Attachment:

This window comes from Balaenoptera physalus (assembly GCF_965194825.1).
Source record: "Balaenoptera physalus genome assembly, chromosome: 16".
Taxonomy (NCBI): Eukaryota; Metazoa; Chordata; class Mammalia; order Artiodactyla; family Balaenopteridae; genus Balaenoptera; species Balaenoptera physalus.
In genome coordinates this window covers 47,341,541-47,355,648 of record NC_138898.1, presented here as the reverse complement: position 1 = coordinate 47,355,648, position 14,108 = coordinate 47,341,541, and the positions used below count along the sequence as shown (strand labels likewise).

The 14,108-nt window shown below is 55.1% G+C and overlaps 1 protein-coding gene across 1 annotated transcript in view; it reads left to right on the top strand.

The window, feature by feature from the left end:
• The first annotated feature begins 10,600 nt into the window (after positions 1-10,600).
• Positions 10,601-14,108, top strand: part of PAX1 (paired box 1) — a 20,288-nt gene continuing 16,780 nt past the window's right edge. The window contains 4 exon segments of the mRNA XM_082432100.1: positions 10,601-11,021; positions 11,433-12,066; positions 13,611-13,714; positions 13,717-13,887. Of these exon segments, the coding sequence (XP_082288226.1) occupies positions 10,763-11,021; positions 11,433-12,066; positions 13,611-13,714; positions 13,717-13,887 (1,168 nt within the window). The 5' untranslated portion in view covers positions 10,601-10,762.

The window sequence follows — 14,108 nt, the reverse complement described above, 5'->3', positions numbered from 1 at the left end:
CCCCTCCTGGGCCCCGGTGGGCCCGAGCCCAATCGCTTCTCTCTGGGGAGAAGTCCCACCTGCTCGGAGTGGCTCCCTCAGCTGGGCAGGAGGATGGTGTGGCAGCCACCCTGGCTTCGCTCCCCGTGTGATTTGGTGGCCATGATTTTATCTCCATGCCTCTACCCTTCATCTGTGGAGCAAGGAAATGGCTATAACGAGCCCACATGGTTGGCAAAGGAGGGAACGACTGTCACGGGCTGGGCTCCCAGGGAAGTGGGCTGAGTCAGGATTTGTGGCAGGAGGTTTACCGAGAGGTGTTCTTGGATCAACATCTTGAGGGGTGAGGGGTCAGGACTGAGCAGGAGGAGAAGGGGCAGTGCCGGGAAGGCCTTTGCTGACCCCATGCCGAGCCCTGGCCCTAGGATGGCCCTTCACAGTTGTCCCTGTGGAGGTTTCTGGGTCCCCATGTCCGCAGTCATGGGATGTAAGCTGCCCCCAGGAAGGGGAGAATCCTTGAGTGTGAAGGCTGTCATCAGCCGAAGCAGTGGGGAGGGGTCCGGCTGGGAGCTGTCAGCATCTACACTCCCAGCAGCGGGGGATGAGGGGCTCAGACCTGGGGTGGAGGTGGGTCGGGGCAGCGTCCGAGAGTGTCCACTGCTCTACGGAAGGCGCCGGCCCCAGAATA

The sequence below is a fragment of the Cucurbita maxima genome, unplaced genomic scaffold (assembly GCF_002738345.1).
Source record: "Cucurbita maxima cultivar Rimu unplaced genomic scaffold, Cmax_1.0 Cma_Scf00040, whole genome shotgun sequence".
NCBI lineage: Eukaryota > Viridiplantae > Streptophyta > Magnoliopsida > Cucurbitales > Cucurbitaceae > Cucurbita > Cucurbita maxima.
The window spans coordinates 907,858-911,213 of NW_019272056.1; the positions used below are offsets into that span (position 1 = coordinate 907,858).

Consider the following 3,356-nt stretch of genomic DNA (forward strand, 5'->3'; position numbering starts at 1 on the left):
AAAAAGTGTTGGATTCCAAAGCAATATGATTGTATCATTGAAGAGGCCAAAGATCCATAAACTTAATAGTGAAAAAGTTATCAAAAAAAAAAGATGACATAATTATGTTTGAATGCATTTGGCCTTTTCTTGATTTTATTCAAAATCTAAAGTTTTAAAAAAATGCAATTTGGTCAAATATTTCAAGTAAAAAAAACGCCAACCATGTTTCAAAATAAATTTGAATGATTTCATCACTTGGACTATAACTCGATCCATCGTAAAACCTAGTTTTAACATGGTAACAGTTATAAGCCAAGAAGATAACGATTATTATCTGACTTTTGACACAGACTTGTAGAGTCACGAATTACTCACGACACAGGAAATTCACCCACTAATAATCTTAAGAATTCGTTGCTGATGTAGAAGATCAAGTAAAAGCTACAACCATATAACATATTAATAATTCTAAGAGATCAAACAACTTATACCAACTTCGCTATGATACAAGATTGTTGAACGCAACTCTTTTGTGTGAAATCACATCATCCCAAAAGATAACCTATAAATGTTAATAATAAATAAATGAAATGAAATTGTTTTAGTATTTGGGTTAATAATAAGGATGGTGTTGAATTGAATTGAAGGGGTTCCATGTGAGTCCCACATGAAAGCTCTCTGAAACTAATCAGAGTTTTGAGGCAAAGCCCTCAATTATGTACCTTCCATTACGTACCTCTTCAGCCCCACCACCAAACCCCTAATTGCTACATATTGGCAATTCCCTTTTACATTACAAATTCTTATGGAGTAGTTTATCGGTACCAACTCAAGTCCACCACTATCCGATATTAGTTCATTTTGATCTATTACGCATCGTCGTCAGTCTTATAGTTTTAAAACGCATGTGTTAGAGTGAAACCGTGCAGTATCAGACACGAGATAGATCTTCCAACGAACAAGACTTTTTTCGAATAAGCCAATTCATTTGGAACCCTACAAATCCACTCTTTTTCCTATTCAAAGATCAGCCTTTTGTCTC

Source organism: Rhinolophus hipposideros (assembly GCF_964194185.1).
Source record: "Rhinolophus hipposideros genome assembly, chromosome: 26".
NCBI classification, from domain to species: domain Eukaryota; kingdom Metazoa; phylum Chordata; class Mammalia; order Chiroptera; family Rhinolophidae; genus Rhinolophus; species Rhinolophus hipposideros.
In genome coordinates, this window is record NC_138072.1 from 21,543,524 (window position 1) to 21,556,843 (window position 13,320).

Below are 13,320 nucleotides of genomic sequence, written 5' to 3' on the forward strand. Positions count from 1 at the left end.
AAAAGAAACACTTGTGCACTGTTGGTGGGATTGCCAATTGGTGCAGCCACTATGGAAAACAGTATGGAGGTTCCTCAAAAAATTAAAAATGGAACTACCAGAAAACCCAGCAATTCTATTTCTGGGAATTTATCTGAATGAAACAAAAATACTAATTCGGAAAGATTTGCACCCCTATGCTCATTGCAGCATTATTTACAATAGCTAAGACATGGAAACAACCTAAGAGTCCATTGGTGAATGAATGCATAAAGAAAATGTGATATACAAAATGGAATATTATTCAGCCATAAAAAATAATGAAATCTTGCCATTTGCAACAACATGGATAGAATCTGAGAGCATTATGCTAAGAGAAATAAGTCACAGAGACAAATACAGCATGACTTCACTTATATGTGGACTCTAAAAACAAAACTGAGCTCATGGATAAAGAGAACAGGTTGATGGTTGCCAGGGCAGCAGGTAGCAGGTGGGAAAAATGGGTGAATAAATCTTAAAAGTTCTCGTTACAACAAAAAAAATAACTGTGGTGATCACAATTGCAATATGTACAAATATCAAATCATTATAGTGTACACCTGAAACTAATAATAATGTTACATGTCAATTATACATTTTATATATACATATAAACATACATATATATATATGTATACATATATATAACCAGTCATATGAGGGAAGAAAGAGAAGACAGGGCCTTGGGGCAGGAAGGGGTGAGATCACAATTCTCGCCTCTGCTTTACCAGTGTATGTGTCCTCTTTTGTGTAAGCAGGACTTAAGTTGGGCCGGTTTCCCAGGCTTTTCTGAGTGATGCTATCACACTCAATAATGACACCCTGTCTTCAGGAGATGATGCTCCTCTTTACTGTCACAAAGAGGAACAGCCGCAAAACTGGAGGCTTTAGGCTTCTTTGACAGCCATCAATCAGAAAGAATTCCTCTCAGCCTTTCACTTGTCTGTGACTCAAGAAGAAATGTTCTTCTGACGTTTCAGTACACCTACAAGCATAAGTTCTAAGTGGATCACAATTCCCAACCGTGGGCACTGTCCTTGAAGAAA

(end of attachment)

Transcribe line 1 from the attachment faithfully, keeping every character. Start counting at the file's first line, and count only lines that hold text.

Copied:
This window comes from Balaenoptera physalus (assembly GCF_965194825.1).